Fun With Statistics, Minority-Owned Banks Edition

Axios reports that minority-owned banks have been disappearing since the financial crisis:

Bank failures, mergers and closures have fueled a drop-off in the number of minority-owned banks. The institutions seek to provide financial services to communities left behind and underserved by the mainstream banking sector.

I know we have bigger things to worry about, but reporting like this continues to annoy me. Technically, it’s true that there are fewer minority-owned banks than there used to be, but there are fewer banks of all kinds than we had before the financial crisis:

So perhaps minority-owned banks aren’t in any special trouble. They’re just consolidating and failing like every other kind of bank. And sure enough, if you turn to the very first page of “Structural Change Among MDIs” in the report that Axios itself references, that’s exactly what it says:

As you can see, the number of minority charters has fallen since the financial crisis, but minority-owned banks actually make up a bigger share of the banking industry than they used to. In fact, the report says that although the number of minority-owned banks has declined since the peak of the financial bubble—hardly a surprise—in most cases the number has gone up since 2001:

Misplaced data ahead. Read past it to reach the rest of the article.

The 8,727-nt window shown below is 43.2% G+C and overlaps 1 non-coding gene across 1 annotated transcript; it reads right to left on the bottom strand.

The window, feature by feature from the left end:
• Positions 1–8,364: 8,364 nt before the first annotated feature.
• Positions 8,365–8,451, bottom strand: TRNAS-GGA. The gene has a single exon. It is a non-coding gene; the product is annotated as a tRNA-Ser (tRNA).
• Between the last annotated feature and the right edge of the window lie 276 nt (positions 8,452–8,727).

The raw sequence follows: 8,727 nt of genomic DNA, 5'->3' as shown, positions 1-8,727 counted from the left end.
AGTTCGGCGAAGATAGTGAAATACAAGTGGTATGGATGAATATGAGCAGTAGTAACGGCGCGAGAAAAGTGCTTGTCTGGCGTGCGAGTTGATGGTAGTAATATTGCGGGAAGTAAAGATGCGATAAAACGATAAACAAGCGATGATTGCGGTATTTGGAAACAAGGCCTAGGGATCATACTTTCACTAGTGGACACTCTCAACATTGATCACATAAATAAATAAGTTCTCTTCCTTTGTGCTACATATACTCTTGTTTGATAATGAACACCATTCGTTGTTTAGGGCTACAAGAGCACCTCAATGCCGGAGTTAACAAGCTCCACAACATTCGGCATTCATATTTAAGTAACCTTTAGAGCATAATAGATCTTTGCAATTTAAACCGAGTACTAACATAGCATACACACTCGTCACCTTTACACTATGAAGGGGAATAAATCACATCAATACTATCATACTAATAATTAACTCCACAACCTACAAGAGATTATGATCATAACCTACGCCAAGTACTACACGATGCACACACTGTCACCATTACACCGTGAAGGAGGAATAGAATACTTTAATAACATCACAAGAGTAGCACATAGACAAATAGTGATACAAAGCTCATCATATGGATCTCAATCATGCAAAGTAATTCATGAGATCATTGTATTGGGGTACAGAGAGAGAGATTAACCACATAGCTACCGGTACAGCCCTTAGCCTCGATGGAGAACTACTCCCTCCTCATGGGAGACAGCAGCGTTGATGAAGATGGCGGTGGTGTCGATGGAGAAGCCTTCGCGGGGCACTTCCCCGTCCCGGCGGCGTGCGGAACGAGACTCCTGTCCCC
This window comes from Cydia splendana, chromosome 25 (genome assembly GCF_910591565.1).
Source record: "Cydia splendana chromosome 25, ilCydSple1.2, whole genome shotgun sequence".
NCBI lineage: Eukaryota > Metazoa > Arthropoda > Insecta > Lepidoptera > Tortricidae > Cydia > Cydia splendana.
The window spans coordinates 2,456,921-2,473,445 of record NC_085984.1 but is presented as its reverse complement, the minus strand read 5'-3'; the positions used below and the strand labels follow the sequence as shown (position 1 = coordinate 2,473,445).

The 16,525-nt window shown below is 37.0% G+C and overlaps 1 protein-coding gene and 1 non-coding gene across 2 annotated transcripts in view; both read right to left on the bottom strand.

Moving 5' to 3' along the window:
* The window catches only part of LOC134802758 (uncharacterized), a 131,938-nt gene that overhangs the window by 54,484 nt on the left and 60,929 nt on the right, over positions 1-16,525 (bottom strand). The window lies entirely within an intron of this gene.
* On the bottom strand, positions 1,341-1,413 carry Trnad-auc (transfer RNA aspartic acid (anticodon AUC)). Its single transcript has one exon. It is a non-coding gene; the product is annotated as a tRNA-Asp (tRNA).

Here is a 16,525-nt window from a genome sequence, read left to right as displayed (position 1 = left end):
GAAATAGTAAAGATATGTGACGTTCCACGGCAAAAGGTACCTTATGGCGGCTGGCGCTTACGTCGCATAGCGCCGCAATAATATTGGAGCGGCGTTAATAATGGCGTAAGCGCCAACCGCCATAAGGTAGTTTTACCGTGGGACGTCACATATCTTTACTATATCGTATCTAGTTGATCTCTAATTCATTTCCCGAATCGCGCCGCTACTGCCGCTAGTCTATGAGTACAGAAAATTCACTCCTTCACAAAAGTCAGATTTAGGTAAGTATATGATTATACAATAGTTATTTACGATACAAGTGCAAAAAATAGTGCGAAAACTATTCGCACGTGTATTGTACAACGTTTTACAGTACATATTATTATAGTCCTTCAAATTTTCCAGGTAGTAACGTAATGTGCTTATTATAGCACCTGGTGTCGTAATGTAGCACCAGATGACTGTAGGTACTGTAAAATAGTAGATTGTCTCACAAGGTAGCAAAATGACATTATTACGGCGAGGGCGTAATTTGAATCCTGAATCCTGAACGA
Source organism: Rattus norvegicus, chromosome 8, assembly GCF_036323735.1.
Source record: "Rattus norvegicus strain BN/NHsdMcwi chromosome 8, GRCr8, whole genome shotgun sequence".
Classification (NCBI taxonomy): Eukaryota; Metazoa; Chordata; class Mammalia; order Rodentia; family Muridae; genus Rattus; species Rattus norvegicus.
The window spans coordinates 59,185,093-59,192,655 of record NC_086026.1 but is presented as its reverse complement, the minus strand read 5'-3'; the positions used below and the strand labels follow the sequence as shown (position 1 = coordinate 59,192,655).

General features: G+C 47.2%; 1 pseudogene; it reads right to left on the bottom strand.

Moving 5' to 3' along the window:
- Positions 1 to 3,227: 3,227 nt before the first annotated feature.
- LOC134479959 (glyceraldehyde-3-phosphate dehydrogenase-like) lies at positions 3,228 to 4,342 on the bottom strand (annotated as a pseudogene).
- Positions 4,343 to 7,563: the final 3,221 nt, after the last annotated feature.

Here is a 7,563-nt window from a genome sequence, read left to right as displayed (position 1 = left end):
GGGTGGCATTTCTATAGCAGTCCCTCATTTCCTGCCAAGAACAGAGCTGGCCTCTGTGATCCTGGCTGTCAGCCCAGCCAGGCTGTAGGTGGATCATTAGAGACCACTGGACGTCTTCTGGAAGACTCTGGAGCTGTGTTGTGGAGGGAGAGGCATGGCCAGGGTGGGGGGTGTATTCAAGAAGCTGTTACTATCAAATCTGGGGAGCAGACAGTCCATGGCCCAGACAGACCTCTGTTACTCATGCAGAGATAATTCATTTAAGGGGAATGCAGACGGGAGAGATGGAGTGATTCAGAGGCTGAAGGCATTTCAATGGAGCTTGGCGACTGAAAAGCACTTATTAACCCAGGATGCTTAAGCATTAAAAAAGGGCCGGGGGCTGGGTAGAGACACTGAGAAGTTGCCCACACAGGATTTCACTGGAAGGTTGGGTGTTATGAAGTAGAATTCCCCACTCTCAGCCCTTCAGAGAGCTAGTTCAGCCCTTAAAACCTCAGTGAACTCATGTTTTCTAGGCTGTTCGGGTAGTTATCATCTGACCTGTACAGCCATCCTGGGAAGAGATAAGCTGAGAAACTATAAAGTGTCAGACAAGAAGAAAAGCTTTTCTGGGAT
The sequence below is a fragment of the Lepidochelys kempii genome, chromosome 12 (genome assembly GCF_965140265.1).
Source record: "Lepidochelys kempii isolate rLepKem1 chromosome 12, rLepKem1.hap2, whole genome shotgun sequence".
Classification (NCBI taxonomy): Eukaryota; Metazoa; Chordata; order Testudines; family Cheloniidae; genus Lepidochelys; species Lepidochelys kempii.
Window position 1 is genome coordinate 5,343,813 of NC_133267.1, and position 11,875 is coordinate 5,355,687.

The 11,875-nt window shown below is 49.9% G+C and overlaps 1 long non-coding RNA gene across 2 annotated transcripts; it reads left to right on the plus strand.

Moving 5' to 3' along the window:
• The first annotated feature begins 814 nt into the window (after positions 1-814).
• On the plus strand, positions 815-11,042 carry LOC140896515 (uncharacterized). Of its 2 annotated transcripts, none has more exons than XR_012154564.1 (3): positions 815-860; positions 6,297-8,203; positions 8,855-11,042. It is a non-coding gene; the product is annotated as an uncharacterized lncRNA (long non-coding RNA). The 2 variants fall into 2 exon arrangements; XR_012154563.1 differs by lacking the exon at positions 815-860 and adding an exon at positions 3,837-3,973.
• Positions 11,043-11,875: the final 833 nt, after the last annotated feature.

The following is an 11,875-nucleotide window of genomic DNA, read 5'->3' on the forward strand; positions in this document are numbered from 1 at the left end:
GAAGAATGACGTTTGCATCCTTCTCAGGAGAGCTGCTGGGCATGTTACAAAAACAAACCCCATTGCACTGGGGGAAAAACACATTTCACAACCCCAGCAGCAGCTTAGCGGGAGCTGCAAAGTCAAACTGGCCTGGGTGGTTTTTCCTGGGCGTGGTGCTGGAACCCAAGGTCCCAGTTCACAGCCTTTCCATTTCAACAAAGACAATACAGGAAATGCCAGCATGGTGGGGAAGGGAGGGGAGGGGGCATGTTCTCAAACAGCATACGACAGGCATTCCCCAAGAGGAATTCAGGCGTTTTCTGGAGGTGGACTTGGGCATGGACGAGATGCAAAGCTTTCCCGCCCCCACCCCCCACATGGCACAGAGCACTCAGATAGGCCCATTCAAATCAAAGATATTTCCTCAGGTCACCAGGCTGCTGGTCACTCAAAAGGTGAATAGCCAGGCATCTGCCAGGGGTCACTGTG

The number of MDIs with Native American minority status increased from 14 to 18 institutions since 2001. The number of Hispanic American MDIs grew from 31 institutions in 2001 to 35 in 2018, representing almost one-fourth of MDI charters. In addition, the number of Asian American MDIs increased from 69 to 73.

There is only one exception to this: black-owned banks have cratered, going from 48 in 2001 to 21 this year:

So: minority-owned banks aren’t really disappearing, they’ve just returned to their pre-bubble levels. In this, they’re doing better than most banks, which have declined substantially via consolidation and failure since 2001.

However, there does appear to be a big problem with black-owned banks. That would be worth investigating further.

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You just sent an incredible message: that quality journalism doesn't have to answer to advertisers, billionaires, or hedge funds; that newsrooms can eke out an existence thanks primarily to the generosity of its readers. That's so powerful. Especially during what's been called a "media extinction event" when those looking to make a profit from the news pull back, the Mother Jones community steps in.

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